Bloons TD, Geodefenes, Fieldrunners: the list of tower defense games on the iOS goes on and on. With so many titles, you might think it would be pretty difficult to make a bad tower defense game, let alone one capable of standing out from the crowd. Warlock Defense, the newest project from Trigger Games, manages to do both of those things.
One thing needs to be made clear: Warlock Defense is not just another sheep in the flock. It tries to innovate with a very unique feature that hasn’t been seen in too many tower defense games before. More on the specifics later in the review, but just know that attempting to innovate is a double-edged sword. While you may be able to launch yourself into the ranks of the revolutionary elite, it can also turn you into that guy who tried to improve workplace productivity by duct taping rockets to your coworkers’ office chairs. Sure, your intentions are good, but at the end of the day, when the idea fails and ruins everything, everyone will think yo deserve to be fired.
For the most part, Warlock Defense is pretty straightforward. There’s a field, and while bad guys stream from the left, you try to keep them from reaching the right by constructing defensive towers. As you kill more enemies, you can build more towers. “Alright,” I thought. “I’ll just build a few mazes of death and breeze through the campaign.” The idea didn’t strike me as odd. After all, that’s how I’ve played every tower defense game in the history of ever. The game didn’t like that approach though. It had different plans for me.
“You can start with three low-tier towers,” I imagine Warlock Defense said. “And if you place them in just the right way, you can kill a third of the enemies in the first few waves.” I’m not a fan of being bossed around by my leisurely activities, but what choice did I have? After no fewer than seven tries, I managed to meet the game’s demands for the first wave: place all three of your starting towers as close as possible in a vertical line. After I’d taken down a few invaders (and let a few more slip by my defenses) I had enough points to buy a new tower or to upgrade an existing one, and things got infinitely more complicated. If I buy a new tower, where should I put it? If I upgrade one, which one should I choose? Again, though there are a lot of choices, there are very few correct choices. I chose to build a new tower and extend my vertical line, which the game seemed to be pleased with as it killed a few more enemies. A few seconds later I realized I may have misread the game’s emotions however, because before I could build another tower the game was over.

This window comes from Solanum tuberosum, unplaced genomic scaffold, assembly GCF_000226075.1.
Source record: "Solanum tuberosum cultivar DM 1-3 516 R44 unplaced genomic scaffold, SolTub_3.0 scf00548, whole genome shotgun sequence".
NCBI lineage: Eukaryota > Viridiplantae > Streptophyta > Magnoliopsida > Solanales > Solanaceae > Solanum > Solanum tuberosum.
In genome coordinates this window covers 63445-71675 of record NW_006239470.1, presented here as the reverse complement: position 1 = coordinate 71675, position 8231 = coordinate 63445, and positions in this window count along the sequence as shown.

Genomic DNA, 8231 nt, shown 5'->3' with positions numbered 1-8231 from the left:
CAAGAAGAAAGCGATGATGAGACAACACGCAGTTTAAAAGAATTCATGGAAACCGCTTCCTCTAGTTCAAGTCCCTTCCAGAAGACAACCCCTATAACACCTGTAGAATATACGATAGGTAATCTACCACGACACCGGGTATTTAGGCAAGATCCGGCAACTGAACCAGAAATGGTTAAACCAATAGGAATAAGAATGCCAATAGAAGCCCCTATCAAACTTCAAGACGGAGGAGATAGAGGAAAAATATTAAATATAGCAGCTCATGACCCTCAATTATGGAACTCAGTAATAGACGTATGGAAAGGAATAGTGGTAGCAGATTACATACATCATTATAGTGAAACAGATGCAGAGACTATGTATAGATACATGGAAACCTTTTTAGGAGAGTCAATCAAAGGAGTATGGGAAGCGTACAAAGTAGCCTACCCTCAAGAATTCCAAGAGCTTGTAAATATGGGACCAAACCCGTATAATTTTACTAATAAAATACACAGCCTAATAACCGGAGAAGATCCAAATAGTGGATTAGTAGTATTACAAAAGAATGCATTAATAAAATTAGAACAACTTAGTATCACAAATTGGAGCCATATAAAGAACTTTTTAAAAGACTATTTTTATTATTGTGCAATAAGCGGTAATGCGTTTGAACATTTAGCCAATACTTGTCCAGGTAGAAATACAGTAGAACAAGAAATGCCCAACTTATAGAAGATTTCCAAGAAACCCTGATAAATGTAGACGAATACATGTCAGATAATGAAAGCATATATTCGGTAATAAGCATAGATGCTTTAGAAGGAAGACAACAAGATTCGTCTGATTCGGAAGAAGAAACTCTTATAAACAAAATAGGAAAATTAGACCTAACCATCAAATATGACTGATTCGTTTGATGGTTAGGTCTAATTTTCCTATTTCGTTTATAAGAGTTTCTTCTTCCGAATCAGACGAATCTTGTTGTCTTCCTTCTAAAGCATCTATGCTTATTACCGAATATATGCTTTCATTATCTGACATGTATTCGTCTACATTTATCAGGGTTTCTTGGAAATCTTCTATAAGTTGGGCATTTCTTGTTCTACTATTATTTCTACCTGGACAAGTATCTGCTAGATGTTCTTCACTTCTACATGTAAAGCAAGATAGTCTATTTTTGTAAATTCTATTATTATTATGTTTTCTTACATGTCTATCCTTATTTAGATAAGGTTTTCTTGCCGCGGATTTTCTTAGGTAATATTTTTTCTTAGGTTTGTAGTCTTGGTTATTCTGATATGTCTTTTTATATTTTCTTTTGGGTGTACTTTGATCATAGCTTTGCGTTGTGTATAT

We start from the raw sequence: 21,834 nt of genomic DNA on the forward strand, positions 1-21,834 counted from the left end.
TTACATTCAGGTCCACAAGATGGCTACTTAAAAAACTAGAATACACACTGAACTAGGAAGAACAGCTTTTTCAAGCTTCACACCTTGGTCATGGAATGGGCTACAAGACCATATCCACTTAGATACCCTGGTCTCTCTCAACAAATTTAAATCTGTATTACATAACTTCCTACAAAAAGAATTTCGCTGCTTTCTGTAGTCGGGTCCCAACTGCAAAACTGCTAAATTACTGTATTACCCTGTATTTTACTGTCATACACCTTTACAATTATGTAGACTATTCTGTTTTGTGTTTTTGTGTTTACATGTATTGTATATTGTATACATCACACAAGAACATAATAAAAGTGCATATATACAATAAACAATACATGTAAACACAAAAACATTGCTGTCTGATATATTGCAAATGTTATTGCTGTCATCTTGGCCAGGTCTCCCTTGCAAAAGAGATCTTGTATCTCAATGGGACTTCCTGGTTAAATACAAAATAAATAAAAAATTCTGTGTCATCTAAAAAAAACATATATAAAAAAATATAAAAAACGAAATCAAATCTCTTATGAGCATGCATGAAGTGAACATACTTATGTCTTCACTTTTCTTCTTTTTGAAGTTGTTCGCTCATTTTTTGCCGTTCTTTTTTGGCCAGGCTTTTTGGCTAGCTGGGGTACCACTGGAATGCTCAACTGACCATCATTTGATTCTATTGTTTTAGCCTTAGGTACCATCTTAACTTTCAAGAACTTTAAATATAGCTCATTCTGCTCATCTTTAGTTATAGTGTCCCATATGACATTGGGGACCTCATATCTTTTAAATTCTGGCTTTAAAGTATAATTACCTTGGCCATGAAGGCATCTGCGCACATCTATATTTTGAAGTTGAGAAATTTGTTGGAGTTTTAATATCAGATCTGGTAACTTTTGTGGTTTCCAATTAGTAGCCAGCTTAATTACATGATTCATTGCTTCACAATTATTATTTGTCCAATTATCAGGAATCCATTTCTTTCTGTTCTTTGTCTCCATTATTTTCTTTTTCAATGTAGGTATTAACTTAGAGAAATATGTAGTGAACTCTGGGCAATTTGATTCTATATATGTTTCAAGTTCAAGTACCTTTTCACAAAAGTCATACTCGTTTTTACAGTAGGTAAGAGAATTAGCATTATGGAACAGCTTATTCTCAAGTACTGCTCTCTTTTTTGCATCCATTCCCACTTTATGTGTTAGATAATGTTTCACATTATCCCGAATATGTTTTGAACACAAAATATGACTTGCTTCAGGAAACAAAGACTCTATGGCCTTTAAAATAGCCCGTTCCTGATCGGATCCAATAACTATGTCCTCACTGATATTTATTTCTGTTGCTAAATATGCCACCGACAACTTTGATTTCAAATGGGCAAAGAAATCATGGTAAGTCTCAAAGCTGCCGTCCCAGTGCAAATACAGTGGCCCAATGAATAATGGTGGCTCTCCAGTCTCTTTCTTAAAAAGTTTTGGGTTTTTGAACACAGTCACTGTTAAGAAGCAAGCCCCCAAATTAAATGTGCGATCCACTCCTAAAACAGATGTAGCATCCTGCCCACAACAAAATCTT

It was then that I realized the game really, really wanted me to make use of its unique spell casting system. When I then tried to incorporate spells into my defense, however, I couldn’t figure the mechanics out for the life of me. When you drag a spell onto the field, it creates a special tower, though what these towers do I have no idea. I had to imagine that they had something to do with the screen that popped up whenever I merely tapped a spell as opposed to dragging it: a dark screen dominated by a series of circles which allows you to doodle in sparkly blue magic. The other thing that happens when you tap a spell is that a design appears above it. Being the veritable genius that I am, I knew that I had to draw the design that appeared above the spell on the screen with the dark circles. But no matter how many times I drew a design, no matter what spell it was for, nothing ever happened.
Entirely confounded, I took to the instruction page to learn what I was missing. This is what I came up with:
“To cast a spell during the game you have loaded before, to load a spell click on one of three chosen for that game and go into conspiracy mode. In this mode you will play as the spell. Each spell has a form and will only be charged if you play correctly.”